CNI Spring 2010 Membership Meeting
April 12-13, 2010
Baltimore Waterfront Marriott
A Guide to the CNI Spring 2010 Membership Meeting
The Spring 2010 CNI Membership Meeting offers a wide range of presentations that advance and report on CNI’s programs, showcase projects underway at CNI member institutions, and highlight important national and international developments. Here is the customary “roadmap” to the sessions at the meeting, which includes both plenary events and an extensive series of breakout sessions focusing on current developments in networked information.As usual, the CNI meeting proper is preceded by an optional orientation session for new attendees—both representatives of new member organizations and new representatives or alternate delegates from existing member organizations—at 11:30 AM; guests are also welcome. Refreshments are available for all at 12:15 PM on Monday, April 12. The opening plenary is at 1:15 PM and will be followed by two rounds of parallel breakout sessions. Tuesday, April 13, includes additional rounds of parallel breakout sessions, lunch and the closing keynote, concluding around 3:30 PM. Along with plenary and breakout sessions, the meeting includes generous break time for informal networking with colleagues and a reception which will run until 7:15 PM on the evening of Monday, April 12, after which participants can enjoy a free evening in Baltimore.The CNI meeting agenda is subject to last minute changes, particularly in the breakout sessions, and you can find the most current information on our Web site, www.cni.org, and on the announcements board near the registration desk at the meeting. The announcements board will also have information about wireless access in the meeting room areas.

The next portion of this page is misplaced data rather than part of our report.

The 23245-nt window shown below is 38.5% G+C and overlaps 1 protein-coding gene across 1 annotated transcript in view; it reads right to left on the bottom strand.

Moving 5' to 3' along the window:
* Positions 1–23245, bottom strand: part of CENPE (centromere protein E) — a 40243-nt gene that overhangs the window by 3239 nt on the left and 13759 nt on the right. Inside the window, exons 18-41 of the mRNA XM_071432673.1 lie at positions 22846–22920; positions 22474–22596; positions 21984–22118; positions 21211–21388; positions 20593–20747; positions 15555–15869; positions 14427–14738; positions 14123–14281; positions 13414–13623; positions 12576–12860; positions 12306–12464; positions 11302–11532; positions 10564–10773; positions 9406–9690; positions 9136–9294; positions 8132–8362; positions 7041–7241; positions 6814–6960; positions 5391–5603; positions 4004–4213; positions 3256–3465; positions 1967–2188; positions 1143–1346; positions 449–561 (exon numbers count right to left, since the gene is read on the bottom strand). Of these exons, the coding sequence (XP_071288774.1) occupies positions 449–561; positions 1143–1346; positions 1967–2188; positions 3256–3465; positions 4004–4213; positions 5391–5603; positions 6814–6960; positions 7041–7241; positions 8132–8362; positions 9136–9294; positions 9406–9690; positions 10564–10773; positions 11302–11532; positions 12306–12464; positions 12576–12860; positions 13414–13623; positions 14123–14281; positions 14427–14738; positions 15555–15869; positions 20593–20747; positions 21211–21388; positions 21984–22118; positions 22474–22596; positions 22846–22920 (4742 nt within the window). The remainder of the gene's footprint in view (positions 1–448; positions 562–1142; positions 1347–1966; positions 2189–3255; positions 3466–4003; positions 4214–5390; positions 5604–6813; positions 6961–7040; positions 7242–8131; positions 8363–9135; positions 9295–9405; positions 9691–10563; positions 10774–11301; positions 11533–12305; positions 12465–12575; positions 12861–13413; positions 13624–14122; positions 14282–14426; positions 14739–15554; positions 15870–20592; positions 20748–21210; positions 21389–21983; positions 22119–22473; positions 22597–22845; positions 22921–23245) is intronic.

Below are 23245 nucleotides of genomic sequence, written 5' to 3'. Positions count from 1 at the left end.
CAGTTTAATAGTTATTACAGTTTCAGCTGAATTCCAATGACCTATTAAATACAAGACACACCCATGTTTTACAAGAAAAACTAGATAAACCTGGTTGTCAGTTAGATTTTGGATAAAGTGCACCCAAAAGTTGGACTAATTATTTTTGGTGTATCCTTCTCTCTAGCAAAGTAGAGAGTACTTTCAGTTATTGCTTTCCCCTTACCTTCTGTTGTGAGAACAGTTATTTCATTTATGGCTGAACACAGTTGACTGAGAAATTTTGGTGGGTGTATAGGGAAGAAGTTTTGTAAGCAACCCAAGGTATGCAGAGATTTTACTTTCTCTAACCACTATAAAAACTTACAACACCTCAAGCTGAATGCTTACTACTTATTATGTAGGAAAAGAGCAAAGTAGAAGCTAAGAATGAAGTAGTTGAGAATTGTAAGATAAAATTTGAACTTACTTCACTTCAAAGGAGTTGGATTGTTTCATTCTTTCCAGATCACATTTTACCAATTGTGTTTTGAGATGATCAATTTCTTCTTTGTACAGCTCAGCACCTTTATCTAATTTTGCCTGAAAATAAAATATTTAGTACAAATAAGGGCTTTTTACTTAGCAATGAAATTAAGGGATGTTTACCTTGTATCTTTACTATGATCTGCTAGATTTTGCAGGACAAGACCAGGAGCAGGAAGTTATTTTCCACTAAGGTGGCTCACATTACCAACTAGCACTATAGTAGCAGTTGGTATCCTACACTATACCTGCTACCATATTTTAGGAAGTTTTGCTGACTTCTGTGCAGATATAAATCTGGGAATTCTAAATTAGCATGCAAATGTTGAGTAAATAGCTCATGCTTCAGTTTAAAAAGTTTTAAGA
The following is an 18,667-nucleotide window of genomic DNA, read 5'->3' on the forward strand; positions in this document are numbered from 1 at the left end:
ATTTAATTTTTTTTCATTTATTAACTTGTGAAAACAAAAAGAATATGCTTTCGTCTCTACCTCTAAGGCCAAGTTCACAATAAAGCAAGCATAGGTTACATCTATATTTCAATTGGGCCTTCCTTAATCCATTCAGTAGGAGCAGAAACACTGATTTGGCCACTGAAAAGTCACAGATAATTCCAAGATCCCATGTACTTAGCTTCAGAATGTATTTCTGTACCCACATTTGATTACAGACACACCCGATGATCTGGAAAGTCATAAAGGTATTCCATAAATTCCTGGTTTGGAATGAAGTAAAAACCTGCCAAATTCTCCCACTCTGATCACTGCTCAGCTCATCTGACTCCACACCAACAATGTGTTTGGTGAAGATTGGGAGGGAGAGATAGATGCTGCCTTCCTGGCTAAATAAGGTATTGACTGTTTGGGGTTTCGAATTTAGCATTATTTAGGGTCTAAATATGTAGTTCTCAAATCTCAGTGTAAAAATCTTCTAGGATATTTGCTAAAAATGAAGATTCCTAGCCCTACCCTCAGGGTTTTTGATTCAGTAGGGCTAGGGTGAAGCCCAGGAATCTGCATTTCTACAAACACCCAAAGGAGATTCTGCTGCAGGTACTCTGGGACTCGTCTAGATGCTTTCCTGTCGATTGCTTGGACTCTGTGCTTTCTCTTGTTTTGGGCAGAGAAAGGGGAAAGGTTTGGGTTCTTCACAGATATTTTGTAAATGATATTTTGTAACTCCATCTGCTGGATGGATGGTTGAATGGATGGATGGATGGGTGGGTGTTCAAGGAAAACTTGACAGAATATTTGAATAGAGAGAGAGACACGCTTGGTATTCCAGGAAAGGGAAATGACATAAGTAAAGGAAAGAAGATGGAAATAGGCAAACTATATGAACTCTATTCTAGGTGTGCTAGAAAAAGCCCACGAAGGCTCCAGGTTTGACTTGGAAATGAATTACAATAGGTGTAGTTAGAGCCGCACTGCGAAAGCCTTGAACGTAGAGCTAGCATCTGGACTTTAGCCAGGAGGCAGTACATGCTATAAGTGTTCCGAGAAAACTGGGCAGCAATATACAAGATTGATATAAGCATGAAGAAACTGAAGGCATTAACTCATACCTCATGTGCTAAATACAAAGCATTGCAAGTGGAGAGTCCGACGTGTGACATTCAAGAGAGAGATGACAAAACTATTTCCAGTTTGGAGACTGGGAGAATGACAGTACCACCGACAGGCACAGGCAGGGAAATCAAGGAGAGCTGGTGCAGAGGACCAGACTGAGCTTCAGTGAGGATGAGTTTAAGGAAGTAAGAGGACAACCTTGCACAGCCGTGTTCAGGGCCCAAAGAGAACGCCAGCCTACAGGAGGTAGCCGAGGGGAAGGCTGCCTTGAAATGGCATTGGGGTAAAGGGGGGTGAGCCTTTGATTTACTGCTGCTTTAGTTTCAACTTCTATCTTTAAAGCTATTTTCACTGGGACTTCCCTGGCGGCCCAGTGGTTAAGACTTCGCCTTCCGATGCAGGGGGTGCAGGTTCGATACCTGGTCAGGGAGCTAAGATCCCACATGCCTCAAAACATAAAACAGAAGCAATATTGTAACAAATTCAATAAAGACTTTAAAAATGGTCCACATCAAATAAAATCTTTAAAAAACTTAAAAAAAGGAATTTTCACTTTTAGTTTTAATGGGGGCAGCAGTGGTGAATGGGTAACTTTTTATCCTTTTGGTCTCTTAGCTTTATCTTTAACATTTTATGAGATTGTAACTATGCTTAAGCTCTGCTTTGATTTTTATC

The Plenary Sessions
We will open the meeting with a plenary address that examines the implementation issues that arise from open access mandates or policies, and the ways in which different institutions are approaching these challenges. These open access mandates or policies may arise from institutional decisions such as faculty senate resolutions at school or university-wide levels, or from conditions imposed by public funding agencies such as the U.S. National Institutes of Health or by private foundations; they call for faculty publications to be made openly available through various mechanisms and subject to various embargo periods or other limitations. The roles of individual faculty, of libraries, and of publishers in meeting these obligations are still very much in flux, as are the specifics of the obligations imposed from various sources. We’ll hear from representatives from Harvard University (a pioneer adopter of faculty-driven policy on a school-by-school basis), the Massachusetts Institute of Technology (a pioneer adopter at an institutional level), and the University of Kansas (the first public university in the US to adopt an instructional mandate), as well as from the National Center for Atmospheric Research, the first major laboratory in the US to adopt such a policy.
There’s been a great deal of discussion about the pros and cons of various approaches to open access from a policy perspective; the questions of practical implementation, which will be our focus here, are vital both from an operational perspective at CNI member institutions and because we need to understand them in order to inform more effective future policy development. I’ll be moderating this plenary panel, and I think we will all learn a great deal from it.